We're probably going to go with the story anyway because we have a denial of sorts, and that itself is fun, but our handling of it will depend on you. Like are you real, Si?
"Simon" replied in a somewhat indignant tone, warning Herkt against asking around too much about his name ("I work in a govt consultancy here now"), adding some more spurious detail, and concluding:
My intention was simply to pass on some words that were heard and exchanged some time ago, which i thought would have been of interest to u. i have little interest in playin any games and fully respect if you delete the emails and story.
But the story ran pretty much as laid out in the original email to NZTabloid. And, subsequently, the group of people (they refer to themselves as "we") who claim responsibility for the scam have circulated copies of the correspondence, along with a covering letter explaining why they did what they did:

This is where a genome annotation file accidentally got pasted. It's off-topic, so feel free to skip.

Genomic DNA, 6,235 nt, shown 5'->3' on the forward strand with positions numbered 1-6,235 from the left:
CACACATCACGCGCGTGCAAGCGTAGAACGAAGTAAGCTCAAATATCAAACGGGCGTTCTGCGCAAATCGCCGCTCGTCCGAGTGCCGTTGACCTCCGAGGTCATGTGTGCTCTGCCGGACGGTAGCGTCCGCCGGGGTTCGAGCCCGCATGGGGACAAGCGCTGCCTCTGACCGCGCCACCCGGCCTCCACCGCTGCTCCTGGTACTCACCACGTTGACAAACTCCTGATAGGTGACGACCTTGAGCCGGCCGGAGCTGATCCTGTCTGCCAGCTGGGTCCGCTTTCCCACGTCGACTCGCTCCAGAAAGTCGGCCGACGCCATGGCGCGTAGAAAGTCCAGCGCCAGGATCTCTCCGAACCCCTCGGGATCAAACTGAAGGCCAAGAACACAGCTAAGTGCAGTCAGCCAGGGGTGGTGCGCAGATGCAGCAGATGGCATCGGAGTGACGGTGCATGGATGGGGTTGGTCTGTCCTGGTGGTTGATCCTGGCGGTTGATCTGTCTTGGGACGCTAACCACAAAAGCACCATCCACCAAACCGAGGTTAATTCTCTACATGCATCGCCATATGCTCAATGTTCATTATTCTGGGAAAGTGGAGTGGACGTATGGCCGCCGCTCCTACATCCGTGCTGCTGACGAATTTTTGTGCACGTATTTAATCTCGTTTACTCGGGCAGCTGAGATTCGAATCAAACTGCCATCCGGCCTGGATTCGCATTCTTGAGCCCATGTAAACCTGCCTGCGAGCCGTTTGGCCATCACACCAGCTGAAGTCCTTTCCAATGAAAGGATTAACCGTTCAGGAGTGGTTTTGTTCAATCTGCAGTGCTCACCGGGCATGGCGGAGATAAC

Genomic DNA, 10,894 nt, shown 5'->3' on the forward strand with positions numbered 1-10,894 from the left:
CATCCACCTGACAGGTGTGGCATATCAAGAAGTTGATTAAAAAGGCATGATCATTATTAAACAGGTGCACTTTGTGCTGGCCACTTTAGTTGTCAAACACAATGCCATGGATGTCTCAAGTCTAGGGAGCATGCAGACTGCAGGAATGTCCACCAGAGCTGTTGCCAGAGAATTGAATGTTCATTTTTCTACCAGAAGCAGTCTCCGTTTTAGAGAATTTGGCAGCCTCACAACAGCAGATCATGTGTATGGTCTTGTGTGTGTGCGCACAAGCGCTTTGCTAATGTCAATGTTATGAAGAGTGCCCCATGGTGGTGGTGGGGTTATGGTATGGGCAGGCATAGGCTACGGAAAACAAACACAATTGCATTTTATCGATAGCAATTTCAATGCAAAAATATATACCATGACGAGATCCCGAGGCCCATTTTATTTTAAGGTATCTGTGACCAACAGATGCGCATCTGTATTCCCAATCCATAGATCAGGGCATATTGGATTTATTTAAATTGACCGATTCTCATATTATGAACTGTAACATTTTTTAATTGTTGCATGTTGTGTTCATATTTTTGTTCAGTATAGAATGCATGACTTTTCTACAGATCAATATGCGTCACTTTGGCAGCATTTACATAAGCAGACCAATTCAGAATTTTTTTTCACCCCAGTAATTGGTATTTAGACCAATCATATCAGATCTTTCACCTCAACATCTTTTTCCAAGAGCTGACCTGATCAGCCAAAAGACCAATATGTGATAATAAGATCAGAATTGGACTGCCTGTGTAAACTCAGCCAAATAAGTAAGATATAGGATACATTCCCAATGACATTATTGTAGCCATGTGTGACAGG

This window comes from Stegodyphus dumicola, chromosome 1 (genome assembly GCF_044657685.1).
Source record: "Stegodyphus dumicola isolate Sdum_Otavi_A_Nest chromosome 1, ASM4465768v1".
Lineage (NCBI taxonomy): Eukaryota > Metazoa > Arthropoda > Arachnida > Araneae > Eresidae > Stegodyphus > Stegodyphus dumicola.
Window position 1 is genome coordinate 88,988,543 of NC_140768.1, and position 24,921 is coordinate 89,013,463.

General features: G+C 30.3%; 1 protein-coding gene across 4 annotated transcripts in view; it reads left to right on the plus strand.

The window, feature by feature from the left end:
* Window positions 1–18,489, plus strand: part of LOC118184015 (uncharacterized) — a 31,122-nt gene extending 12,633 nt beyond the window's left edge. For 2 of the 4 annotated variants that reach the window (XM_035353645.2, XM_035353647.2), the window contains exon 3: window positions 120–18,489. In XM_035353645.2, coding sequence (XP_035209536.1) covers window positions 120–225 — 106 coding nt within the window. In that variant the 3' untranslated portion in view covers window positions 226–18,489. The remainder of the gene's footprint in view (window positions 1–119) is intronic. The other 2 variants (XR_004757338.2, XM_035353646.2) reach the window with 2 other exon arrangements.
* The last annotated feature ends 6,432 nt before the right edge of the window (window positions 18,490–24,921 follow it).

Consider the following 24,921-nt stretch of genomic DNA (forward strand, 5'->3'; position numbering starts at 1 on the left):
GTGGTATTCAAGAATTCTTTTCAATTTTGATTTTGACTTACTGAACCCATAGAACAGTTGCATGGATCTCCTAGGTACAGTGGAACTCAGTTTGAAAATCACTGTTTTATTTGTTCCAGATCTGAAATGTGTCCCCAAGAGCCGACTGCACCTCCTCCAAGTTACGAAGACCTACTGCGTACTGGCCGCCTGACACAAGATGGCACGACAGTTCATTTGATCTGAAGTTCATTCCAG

It was to test their response and reaction. To see if they would simply be tempted to publish anything without any credible checking or investigation. These crazy invented allegations and suggestions, which would obviously be preposterous to any journo with half a brain and an ounce of noodle, however thought that NZtabloid would bite. And they did.
A number of concerned people over recent weeks have watched with alarm at the type of trash and stories they are publishing, without a care for the people they're taking aim at. We are very disturbed by this. We said 'we'd try and catch NZtabloid out', see how "credible" their checking methods were, or if their motivation was simply to print anything for seeking publicity. NZtabloid didn't disappoint these expectations.
This exercise has displayed that NZtabloid was and is prepared to publish any material that:
- had no basis on fact